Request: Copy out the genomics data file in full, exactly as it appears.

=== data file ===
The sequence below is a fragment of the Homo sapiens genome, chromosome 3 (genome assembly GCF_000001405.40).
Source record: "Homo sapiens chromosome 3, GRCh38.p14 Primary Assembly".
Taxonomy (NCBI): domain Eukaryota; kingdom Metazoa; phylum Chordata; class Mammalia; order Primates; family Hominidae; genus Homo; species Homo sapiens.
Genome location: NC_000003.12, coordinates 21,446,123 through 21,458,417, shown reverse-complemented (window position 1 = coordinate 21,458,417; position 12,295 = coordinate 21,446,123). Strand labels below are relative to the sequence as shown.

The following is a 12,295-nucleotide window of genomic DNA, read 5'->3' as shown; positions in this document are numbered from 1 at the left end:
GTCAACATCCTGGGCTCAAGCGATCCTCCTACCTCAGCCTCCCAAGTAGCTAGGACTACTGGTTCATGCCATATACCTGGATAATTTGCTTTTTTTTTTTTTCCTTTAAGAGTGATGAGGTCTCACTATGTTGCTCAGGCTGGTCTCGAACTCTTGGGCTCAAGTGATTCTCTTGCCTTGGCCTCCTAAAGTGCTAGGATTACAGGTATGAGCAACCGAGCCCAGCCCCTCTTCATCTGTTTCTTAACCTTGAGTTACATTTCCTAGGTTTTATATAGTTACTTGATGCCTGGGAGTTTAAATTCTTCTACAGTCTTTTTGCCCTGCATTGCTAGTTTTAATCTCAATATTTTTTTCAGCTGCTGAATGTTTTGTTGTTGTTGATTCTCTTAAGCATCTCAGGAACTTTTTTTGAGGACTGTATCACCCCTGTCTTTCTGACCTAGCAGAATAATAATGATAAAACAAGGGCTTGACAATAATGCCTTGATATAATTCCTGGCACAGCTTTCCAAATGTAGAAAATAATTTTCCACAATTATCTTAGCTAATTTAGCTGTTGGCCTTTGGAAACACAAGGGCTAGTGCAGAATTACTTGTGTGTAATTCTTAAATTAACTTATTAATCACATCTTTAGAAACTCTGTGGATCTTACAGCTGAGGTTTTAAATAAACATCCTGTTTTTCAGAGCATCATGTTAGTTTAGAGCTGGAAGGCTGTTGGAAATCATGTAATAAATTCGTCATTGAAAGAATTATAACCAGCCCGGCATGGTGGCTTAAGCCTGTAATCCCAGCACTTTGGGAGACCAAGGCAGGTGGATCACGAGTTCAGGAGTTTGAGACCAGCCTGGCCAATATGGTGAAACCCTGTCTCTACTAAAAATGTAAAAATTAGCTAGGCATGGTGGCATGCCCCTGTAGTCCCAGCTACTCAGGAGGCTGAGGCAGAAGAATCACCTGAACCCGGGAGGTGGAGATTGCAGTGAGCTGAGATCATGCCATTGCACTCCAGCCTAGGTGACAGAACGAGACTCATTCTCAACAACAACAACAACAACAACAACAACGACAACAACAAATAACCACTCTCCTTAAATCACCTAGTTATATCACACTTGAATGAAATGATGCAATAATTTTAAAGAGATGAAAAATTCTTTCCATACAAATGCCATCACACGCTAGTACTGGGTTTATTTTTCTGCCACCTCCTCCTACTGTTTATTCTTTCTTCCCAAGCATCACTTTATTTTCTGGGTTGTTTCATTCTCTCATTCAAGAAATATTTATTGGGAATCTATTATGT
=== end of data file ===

The sequence below is a fragment of the Homo sapiens genome, chromosome 3 (genome assembly GCF_000001405.40).
Source record: "Homo sapiens chromosome 3, GRCh38.p14 Primary Assembly".
Taxonomy (NCBI): domain Eukaryota; kingdom Metazoa; phylum Chordata; class Mammalia; order Primates; family Hominidae; genus Homo; species Homo sapiens.
Genome location: NC_000003.12, coordinates 21,446,123 through 21,458,417, shown reverse-complemented (window position 1 = coordinate 21,458,417; position 12,295 = coordinate 21,446,123). Strand labels below are relative to the sequence as shown.

The following is a 12,295-nucleotide window of genomic DNA, read 5'->3' as shown; positions in this document are numbered from 1 at the left end:
GTCAACATCCTGGGCTCAAGCGATCCTCCTACCTCAGCCTCCCAAGTAGCTAGGACTACTGGTTCATGCCATATACCTGGATAATTTGCTTTTTTTTTTTTTCCTTTAAGAGTGATGAGGTCTCACTATGTTGCTCAGGCTGGTCTCGAACTCTTGGGCTCAAGTGATTCTCTTGCCTTGGCCTCCTAAAGTGCTAGGATTACAGGTATGAGCAACCGAGCCCAGCCCCTCTTCATCTGTTTCTTAACCTTGAGTTACATTTCCTAGGTTTTATATAGTTACTTGATGCCTGGGAGTTTAAATTCTTCTACAGTCTTTTTGCCCTGCATTGCTAGTTTTAATCTCAATATTTTTTTCAGCTGCTGAATGTTTTGTTGTTGTTGATTCTCTTAAGCATCTCAGGAACTTTTTTTGAGGACTGTATCACCCCTGTCTTTCTGACCTAGCAGAATAATAATGATAAAACAAGGGCTTGACAATAATGCCTTGATATAATTCCTGGCACAGCTTTCCAAATGTAGAAAATAATTTTCCACAATTATCTTAGCTAATTTAGCTGTTGGCCTTTGGAAACACAAGGGCTAGTGCAGAATTACTTGTGTGTAATTCTTAAATTAACTTATTAATCACATCTTTAGAAACTCTGTGGATCTTACAGCTGAGGTTTTAAATAAACATCCTGTTTTTCAGAGCATCATGTTAGTTTAGAGCTGGAAGGCTGTTGGAAATCATGTAATAAATTCGTCATTGAAAGAATTATAACCAGCCCGGCATGGTGGCTTAAGCCTGTAATCCCAGCACTTTGGGAGACCAAGGCAGGTGGATCACGAGTTCAGGAGTTTGAGACCAGCCTGGCCAATATGGTGAAACCCTGTCTCTACTAAAAATGTAAAAATTAGCTAGGCATGGTGGCATGCCCCTGTAGTCCCAGCTACTCAGGAGGCTGAGGCAGAAGAATCACCTGAACCCGGGAGGTGGAGATTGCAGTGAGCTGAGATCATGCCATTGCACTCCAGCCTAGGTGACAGAACGAGACTCATTCTCAACAACAACAACAACAACAACAACAACGACAACAACAAATAACCACTCTCCTTAAATCACCTAGTTATATCACACTTGAATGAAATGATGCAATAATTTTAAAGAGATGAAAAATTCTTTCCATACAAATGCCATCACACGCTAGTACTGGGTTTATTTTTCTGCCACCTCCTCCTACTGTTTATTCTTTCTTCCCAAGCATCACTTTATTTTCTGGGTTGTTTCATTCTCTCATTCAAGAAATATTTATTGGGAATCTATTATGT